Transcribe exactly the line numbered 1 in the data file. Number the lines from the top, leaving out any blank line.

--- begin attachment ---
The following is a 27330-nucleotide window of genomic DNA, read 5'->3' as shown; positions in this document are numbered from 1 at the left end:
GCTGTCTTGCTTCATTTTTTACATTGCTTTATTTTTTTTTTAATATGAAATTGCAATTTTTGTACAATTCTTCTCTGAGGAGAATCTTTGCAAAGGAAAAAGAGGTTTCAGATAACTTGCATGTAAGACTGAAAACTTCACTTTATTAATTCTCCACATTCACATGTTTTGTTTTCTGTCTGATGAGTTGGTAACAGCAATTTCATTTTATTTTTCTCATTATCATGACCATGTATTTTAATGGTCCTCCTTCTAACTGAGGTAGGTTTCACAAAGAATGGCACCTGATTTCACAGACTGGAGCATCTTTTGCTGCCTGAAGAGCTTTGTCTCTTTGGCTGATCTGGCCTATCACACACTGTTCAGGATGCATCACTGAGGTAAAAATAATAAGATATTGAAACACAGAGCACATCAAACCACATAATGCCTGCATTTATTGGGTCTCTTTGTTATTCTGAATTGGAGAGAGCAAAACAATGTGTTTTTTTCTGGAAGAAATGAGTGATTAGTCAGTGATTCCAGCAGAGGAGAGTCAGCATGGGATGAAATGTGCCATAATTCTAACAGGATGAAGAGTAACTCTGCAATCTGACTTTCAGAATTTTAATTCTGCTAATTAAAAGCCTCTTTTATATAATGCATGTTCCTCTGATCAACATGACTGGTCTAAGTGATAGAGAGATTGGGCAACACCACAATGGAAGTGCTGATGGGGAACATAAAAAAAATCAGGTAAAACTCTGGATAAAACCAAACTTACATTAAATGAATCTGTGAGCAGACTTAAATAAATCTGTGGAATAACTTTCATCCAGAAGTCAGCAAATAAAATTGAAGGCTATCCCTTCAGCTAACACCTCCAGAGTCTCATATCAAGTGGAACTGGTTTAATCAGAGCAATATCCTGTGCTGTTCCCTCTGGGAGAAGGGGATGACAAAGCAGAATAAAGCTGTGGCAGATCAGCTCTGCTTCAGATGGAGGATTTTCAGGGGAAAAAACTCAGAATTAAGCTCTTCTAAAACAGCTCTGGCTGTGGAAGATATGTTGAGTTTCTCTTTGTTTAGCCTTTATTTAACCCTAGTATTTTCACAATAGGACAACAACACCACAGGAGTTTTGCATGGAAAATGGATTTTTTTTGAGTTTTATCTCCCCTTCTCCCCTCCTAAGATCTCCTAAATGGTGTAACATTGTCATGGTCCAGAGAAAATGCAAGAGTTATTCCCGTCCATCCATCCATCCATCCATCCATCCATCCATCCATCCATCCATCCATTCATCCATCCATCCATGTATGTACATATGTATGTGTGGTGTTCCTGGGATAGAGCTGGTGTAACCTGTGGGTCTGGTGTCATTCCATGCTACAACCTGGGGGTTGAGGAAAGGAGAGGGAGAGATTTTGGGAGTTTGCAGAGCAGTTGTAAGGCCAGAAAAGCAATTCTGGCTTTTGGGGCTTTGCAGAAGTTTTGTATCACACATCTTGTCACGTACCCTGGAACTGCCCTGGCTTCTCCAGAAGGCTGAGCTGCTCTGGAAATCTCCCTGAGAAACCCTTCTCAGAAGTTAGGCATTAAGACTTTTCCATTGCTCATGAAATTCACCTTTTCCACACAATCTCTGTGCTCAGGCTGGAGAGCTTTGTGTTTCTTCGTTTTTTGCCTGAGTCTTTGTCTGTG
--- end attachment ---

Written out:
The following is a 27330-nucleotide window of genomic DNA, read 5'->3' as shown; positions in this document are numbered from 1 at the left end: